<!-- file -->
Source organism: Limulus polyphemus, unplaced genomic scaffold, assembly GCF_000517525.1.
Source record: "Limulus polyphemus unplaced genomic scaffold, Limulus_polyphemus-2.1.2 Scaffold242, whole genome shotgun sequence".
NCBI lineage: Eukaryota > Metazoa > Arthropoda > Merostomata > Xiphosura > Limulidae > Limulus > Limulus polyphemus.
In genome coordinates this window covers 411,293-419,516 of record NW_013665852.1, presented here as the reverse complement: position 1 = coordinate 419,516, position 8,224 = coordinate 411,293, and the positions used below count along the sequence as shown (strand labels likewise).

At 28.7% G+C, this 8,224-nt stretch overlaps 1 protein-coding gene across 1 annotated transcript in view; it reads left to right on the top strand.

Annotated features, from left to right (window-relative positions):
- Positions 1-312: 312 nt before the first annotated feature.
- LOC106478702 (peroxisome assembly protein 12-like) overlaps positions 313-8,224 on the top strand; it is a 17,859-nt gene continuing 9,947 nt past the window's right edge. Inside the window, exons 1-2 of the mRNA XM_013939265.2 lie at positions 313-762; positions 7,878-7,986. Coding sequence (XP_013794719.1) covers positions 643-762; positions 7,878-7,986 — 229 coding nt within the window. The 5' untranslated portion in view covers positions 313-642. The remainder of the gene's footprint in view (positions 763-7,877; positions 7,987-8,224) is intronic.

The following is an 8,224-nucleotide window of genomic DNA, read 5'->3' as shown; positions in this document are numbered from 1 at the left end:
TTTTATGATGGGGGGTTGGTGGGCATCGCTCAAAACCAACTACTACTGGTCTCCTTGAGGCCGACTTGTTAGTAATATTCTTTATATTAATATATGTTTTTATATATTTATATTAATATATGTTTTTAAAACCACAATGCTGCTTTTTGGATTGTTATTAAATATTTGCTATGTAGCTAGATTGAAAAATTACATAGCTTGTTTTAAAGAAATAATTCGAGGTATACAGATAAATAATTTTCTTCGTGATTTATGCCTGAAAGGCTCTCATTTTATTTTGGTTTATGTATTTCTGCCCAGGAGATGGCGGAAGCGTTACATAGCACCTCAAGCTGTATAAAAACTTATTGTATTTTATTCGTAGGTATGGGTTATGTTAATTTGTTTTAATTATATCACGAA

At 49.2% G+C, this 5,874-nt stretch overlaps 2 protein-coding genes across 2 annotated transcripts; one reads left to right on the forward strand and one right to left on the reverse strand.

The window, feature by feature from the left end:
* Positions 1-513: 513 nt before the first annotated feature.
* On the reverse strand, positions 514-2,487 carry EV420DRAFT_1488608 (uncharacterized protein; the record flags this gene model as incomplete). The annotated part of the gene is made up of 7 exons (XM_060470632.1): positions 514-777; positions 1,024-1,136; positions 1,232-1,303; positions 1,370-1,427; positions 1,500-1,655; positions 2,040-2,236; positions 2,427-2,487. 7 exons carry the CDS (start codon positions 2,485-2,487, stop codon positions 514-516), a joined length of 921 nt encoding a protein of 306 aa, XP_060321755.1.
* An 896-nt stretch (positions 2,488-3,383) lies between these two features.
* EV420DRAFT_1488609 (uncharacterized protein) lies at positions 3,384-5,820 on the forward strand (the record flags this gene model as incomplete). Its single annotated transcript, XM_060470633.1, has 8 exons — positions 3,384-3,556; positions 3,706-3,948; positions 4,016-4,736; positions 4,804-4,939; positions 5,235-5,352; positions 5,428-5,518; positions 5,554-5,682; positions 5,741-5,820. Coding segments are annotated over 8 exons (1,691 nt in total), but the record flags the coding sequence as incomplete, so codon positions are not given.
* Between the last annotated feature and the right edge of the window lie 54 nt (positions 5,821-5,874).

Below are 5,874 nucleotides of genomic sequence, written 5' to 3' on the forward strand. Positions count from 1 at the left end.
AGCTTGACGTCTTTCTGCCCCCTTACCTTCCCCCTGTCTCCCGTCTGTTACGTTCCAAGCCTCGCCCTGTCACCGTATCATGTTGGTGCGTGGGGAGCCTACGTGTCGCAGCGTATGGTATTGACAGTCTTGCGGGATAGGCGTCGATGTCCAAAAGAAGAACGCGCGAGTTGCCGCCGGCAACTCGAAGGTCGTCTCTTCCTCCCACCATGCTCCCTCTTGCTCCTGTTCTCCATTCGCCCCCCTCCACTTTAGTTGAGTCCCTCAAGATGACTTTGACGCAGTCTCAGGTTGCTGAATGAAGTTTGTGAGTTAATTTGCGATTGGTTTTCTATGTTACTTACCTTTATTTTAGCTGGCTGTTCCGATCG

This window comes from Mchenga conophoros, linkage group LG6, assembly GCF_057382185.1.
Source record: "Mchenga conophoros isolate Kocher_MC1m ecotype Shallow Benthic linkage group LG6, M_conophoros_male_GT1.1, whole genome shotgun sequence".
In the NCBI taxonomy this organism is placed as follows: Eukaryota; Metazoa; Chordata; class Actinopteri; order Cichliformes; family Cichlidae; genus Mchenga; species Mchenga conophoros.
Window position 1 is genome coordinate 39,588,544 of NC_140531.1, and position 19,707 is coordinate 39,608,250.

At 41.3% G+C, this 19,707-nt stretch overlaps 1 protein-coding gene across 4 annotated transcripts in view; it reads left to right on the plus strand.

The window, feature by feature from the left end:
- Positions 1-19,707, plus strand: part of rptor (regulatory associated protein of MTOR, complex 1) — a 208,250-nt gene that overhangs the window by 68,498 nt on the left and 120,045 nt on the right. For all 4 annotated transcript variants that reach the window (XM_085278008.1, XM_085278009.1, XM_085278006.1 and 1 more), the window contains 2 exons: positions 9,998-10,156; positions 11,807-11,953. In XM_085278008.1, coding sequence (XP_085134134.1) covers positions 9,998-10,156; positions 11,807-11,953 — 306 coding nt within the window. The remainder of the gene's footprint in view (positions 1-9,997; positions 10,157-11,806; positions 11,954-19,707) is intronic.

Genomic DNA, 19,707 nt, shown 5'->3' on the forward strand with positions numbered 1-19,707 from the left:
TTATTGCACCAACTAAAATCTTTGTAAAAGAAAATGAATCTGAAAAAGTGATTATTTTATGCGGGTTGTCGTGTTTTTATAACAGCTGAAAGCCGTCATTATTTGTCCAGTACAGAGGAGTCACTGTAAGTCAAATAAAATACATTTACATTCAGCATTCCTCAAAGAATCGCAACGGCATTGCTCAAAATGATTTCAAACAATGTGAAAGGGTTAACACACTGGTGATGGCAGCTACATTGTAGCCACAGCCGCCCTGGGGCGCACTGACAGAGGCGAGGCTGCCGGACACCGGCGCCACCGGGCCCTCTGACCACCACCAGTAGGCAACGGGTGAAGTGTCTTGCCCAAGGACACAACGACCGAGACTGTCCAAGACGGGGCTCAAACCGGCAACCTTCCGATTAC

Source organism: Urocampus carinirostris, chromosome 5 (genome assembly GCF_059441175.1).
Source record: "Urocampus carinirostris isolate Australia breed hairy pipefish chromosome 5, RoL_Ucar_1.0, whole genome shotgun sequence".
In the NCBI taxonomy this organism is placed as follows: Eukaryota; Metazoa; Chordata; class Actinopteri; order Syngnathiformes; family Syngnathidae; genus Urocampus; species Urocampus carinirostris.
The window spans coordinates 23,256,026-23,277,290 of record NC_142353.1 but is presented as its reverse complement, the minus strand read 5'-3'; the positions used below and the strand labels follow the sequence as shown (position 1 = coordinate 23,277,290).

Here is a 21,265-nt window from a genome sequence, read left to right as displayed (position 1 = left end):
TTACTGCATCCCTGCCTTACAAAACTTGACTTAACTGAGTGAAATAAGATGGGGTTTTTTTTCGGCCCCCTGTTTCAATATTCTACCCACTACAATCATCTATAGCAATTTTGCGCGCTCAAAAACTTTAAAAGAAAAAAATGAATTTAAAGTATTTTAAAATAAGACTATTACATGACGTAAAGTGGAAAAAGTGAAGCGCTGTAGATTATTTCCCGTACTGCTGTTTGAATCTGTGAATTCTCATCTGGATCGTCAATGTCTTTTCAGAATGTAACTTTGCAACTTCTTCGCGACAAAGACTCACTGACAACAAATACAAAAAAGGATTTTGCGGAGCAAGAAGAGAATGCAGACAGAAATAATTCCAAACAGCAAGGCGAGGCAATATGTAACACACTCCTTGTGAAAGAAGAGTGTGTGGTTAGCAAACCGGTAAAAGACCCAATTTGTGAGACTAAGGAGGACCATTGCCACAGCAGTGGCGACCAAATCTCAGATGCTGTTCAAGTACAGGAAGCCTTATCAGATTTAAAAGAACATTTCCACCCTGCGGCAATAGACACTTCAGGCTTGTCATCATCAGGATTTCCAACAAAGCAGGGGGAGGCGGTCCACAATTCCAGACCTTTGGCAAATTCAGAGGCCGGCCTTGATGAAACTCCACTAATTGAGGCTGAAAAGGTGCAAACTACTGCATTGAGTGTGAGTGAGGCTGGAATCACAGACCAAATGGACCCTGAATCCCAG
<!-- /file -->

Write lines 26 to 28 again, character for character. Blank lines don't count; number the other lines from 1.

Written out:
- Positions 1-19,707, plus strand: part of rptor (regulatory associated protein of MTOR, complex 1) — a 208,250-nt gene that overhangs the window by 68,498 nt on the left and 120,045 nt on the right. For all 4 annotated transcript variants that reach the window (XM_085278008.1, XM_085278009.1, XM_085278006.1 and 1 more), the window contains 2 exons: positions 9,998-10,156; positions 11,807-11,953. In XM_085278008.1, coding sequence (XP_085134134.1) covers positions 9,998-10,156; positions 11,807-11,953 — 306 coding nt within the window. The remainder of the gene's footprint in view (positions 1-9,997; positions 10,157-11,806; positions 11,954-19,707) is intronic.

Genomic DNA, 19,707 nt, shown 5'->3' on the forward strand with positions numbered 1-19,707 from the left:
TTATTGCACCAACTAAAATCTTTGTAAAAGAAAATGAATCTGAAAAAGTGATTATTTTATGCGGGTTGTCGTGTTTTTATAACAGCTGAAAGCCGTCATTATTTGTCCAGTACAGAGGAGTCACTGTAAGTCAAATAAAATACATTTACATTCAGCATTCCTCAAAGAATCGCAACGGCATTGCTCAAAATGATTTCAAACAATGTGAAAGGGTTAACACACTGGTGATGGCAGCTACATTGTAGCCACAGCCGCCCTGGGGCGCACTGACAGAGGCGAGGCTGCCGGACACCGGCGCCACCGGGCCCTCTGACCACCACCAGTAGGCAACGGGTGAAGTGTCTTGCCCAAGGACACAACGACCGAGACTGTCCAAGACGGGGCTCAAACCGGCAACCTTCCGATTAC